It’s all about they hay. Hay hay hay.
On Thursday, five of us from Murray’s packed a car full of cheese and took off northward, towards Vermont. Our plan: spend time at Consider Bardwell, Jasper Hill and Vermont Creamery before heading to celebrate all things Vermont Cheese at the Vermont Cheesemakers Festival.
Come Saturday, we had spent a whirlwind 48 hours driving, hanging out with so-cute-it-hurts goats and their kids and whey-eating piglets, getting up before the crack of dawn to make Rupert (ok, mostly watching the lovely cheesemakers at Consider Bardwell make Rupert), tasting through so many batches of Bayley Hazen our tongues got all tingly, walking through farms, suiting up for the caves…and eating cheese and more cheese, and then some more cheese. Some Vermont beer to watch it down. Then more cheese.
We’re all happy, excited and fired up. The postcard-worthy, saturated green landscapes of Vermont never get boring. Vermont summer is truly magnificent. At night, us city kids ogle a blanket of stars, deep quiet. At Consider Bardwell, Jasper Hill and Vermont Creamery the cheeseheads are so ridiculously generous with their time and knowledge that I’m inspired to be a better human being.
But hay! I digress.
Before this weekend, I spent approximately zero time thinking about hay. It was Mateo Kehler, who started and runs Jasper Hill with his brother Andy, who urged us to wake up early (so early!) and see his newest treasure: a hay drier. It didn’t really sound sexy. Sleep sounded better than a hay drier. But Mateo was pumped up, and so hay it was.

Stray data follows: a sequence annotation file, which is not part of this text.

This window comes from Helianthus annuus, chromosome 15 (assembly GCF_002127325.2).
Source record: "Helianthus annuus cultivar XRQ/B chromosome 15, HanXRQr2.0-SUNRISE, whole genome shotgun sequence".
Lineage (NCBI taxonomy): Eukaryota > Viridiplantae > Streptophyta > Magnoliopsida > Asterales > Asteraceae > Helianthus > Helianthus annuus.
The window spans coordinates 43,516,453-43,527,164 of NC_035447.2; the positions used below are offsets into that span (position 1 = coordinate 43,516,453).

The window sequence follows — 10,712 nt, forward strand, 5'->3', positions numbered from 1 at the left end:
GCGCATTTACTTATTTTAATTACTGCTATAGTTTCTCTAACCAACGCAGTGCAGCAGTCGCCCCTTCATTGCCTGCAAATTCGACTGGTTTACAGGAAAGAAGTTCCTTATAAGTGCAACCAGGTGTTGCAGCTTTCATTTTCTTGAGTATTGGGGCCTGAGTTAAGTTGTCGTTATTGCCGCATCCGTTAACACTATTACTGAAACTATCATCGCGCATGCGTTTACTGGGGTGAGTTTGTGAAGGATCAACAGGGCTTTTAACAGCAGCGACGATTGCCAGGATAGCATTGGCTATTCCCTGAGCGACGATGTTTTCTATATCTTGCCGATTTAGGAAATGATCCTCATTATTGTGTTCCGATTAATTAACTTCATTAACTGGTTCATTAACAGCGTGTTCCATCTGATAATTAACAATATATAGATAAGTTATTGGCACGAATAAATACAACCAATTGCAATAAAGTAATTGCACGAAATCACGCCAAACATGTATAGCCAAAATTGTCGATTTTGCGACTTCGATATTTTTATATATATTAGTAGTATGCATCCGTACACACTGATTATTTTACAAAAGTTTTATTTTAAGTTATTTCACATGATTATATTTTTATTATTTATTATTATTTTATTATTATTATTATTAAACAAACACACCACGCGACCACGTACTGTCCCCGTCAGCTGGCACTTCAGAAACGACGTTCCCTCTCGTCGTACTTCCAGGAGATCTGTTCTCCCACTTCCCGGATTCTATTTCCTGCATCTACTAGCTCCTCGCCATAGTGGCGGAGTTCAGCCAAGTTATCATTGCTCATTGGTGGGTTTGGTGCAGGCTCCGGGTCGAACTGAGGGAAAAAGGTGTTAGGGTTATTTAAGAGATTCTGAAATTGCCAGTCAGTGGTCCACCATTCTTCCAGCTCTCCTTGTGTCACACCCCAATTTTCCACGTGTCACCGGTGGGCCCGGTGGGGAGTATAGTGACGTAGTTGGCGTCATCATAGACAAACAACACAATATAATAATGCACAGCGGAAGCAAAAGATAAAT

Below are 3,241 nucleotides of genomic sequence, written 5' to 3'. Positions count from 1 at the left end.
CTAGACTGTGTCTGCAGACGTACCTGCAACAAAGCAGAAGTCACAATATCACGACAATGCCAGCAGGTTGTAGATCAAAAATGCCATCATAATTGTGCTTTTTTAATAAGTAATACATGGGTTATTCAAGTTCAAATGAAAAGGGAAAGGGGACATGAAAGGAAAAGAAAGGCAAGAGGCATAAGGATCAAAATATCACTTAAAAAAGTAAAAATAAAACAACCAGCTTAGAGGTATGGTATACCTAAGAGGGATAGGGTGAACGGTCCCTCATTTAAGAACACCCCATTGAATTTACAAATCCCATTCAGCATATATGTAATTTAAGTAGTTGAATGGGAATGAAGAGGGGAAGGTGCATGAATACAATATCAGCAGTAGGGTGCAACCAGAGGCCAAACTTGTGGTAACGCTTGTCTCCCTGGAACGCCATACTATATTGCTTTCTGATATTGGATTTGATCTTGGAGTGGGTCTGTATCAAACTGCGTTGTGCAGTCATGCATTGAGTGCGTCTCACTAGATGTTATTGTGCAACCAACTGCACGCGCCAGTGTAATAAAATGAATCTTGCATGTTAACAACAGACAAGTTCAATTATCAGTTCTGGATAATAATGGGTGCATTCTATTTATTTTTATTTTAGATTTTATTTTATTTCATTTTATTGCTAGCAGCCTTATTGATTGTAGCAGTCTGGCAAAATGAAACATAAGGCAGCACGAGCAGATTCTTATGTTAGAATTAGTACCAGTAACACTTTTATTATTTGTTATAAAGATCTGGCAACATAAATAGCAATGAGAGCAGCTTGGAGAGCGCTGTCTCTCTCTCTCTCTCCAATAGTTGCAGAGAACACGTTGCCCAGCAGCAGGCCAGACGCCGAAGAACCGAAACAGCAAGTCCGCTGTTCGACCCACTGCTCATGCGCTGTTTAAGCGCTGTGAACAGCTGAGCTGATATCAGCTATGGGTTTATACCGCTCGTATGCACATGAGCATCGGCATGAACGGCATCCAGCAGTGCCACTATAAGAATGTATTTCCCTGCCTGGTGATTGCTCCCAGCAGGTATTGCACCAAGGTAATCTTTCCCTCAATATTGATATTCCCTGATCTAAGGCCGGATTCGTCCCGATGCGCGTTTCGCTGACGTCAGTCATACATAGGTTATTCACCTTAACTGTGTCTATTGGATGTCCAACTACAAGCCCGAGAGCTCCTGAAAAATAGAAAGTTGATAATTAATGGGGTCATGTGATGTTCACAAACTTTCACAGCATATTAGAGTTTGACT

“It smells so good,” he said, that some time in and around his fragrant hay would make everyone want us. When we opened the car doors, the heady fragrance hit us. Long inhales. Like just-mown lawn and wildflowers and sunshine…it was a magic smell.
Great cheese starts with great milk. Great milk comes from happy cows. Mateo and his team at Jasper Hill have pioneered hay drying technology to feed their herd (really) well in the winter.
“The microbial quality of the milk is the sum total of all the practices on the farm,” he told us around some of his super fragrant hay. We kept sniffing. Rachel, Murray’s Cheese Bar’s cheese goddess, was getting inspired about cooking with hay. Mateo gave her a few baggies to take home. As I write, she’s experiment in the kitchen. Stay tuned.
I didn’t know hay is so hard to come by. The fields need three or four consecutive days without rain for the grass to be dry enough to gather and make hay. And cheese requires a gigantic amount of hay. One ton of hay yields about 850 pounds of milk, which makes about 100 pounds of cheese. That comes out to 20 pounds of hay for one pound of cheese.
Mateo’s hay drier is the first of its kind in North America. It means fields can be harvested after just two dry days, rather than four. It means he doesn’t have to rely on hay from Canada, or even worse, fermented silage, which is tough on cow tummies and makes less wonderful milk. “The health benefits for our animals are huge,” Mateo told us. “It’s about preserving the biology of grass on the field. Everything–ecology, bedding, eating, milking–everything effects the quality of the milk.”
“What we’re really doing is supporting a farm and a community. Cheese is the vehicle by which we do so.” We could feel that in Vermont. We met farmers, milkers, cheesemakers, affineurs, cheese-lovers, their family, their friends…a true community. It all starts with the hay. And these people. And their love.